The Macatawa Watershed covers approximately 175 square miles of land and consists of all the land that drains to Lake Macatawa, including all or part of Laketown, Fillmore, Overisel, Holland, Park, Zeeland, Port Sheldon, Olive and Blendon Townships and the cities of Holland and Zeeland.
The Macatawa Watershed is experiencing harmful levels of phosphorus, a naturally occurring element present in fertilizer, animal waste, and soils. Excess phosphorus causes too many plants to grow in the water. Plant decay robs the water of oxygen causing fish and plants to die leading to deteriorating water quality.
To view the progress of Phosphorous reduction in Lake Macatawa please read our 2013 watershed annual report.
For a map of the watershed click here.
In 1999, the Michigan Department of Environmental Quality submitted a Total Maximum Daily Load (TMDL) for phosphorus in Lake Michigan to the U.S. Environmental Protection Agency. The Lake Macatawa Phosphorus Total Maximum Daily Load was approved by the United States Environmental Protection Agency in April 2000. The TMDL mandates a reduction in the amount of phosphorus entering Lake Macatawa from 138,500 lbs per year (1997 level) to 55,000 lbs per year.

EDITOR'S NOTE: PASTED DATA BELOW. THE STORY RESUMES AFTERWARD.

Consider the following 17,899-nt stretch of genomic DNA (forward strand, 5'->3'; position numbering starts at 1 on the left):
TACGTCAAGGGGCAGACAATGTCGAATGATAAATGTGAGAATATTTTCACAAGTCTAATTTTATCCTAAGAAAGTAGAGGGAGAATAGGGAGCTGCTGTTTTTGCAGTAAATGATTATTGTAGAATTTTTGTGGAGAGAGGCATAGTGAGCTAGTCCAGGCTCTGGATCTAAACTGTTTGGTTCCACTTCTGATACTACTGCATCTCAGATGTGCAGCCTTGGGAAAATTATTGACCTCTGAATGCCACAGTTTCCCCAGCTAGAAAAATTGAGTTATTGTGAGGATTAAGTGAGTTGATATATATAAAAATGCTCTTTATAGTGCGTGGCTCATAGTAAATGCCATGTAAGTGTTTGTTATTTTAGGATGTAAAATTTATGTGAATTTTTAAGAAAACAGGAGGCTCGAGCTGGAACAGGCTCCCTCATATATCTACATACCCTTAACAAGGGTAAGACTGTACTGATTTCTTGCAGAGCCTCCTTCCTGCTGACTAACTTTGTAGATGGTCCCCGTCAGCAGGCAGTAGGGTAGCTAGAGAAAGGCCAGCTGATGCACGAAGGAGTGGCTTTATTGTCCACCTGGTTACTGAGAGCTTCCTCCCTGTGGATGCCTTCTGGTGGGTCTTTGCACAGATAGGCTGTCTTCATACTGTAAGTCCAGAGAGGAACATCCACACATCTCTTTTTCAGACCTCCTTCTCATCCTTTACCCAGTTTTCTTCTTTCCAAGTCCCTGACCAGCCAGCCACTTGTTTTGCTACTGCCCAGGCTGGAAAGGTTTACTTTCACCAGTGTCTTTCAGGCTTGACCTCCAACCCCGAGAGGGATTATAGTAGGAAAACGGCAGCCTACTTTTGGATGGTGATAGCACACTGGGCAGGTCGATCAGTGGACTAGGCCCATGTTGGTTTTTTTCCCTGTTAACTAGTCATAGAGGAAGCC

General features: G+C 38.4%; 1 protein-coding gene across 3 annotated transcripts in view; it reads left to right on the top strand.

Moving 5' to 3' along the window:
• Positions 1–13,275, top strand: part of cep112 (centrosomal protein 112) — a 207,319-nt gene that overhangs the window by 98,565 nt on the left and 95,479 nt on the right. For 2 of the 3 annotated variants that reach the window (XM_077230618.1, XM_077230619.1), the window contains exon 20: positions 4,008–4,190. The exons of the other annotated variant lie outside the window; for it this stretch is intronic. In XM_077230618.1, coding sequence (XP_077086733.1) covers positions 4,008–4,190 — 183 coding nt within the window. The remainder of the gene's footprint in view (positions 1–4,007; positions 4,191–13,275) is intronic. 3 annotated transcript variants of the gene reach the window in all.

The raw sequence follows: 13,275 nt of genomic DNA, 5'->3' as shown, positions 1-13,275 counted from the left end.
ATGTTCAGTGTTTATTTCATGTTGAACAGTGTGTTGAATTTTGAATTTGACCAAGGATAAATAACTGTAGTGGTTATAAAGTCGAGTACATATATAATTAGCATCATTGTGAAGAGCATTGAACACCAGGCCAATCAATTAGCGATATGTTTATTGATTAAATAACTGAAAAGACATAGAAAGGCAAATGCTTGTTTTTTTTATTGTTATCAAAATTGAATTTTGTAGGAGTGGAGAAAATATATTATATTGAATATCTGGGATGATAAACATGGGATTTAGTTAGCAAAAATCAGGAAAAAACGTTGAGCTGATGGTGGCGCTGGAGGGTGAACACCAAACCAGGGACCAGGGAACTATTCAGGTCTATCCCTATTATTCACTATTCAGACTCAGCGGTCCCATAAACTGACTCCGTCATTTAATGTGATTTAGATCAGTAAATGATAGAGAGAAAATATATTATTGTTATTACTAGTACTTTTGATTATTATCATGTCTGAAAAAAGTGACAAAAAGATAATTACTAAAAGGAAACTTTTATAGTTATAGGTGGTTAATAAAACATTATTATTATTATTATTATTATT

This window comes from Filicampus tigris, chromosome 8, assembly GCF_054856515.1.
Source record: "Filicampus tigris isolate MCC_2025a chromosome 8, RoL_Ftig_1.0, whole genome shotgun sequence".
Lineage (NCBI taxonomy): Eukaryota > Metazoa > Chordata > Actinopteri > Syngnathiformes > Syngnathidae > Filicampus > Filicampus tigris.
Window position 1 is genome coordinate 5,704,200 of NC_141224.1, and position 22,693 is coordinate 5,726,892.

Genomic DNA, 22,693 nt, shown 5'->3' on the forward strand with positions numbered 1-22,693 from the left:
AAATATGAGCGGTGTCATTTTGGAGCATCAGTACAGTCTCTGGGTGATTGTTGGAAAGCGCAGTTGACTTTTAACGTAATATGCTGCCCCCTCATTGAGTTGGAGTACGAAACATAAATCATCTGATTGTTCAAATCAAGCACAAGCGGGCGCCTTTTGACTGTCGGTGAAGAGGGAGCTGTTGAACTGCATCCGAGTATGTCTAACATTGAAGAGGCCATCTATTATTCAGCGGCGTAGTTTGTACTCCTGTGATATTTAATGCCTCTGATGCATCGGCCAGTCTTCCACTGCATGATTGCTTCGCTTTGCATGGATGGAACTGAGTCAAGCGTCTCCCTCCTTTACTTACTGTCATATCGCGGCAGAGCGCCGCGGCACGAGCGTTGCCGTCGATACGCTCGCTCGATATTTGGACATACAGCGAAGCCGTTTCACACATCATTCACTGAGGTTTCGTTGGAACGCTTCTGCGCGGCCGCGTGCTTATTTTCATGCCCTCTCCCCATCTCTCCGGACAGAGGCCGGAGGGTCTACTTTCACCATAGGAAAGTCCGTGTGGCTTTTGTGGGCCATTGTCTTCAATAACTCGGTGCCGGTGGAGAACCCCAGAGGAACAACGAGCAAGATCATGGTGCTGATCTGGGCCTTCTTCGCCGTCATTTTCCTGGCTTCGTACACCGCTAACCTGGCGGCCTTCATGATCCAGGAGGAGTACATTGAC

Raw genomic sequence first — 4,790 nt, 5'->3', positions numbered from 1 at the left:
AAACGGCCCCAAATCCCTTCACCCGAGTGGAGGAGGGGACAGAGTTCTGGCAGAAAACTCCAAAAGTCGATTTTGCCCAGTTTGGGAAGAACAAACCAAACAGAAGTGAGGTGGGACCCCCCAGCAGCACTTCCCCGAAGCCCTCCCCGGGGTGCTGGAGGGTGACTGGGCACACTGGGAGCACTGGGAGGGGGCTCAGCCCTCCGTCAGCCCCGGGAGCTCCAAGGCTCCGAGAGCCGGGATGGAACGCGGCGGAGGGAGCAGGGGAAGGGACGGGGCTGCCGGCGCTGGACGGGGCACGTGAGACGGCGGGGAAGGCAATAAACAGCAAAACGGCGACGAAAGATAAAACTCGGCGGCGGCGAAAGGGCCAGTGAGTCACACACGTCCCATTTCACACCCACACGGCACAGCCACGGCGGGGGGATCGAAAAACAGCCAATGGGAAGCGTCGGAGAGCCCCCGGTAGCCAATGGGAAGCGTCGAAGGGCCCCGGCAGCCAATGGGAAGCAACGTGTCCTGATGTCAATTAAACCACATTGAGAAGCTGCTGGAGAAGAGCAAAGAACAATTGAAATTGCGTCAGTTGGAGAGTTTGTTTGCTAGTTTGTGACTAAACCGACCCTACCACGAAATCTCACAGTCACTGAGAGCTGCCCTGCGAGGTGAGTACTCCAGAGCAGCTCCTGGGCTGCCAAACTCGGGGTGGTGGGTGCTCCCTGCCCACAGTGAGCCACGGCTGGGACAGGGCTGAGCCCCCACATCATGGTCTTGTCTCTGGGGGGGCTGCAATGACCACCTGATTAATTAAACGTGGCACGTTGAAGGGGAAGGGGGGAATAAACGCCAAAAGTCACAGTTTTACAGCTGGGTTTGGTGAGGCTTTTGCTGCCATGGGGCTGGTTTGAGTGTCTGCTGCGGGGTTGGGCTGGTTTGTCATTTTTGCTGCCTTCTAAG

In October of 2000, a cooperative agreement was reached among the Macatawa Area Coordinating Council (MACC) and the Michigan Department of Environmental Quality (MDEQ) and point source representatives to meet this commitment. The cities of Holland and Zeeland, and the townships of Holland, Zeeland, Fillmore, Laketown, and Park are included in this Macatawa Watershed Phosphorus Reduction Loading Agreement. In 2010, this agreement was updated and reaffirmed by the members of the MACC, demonstrating their strong support for the Macatawa Watershed Project. The latest version of the voluntary agreement can be found here.
This local agreement is part of an overall effort to: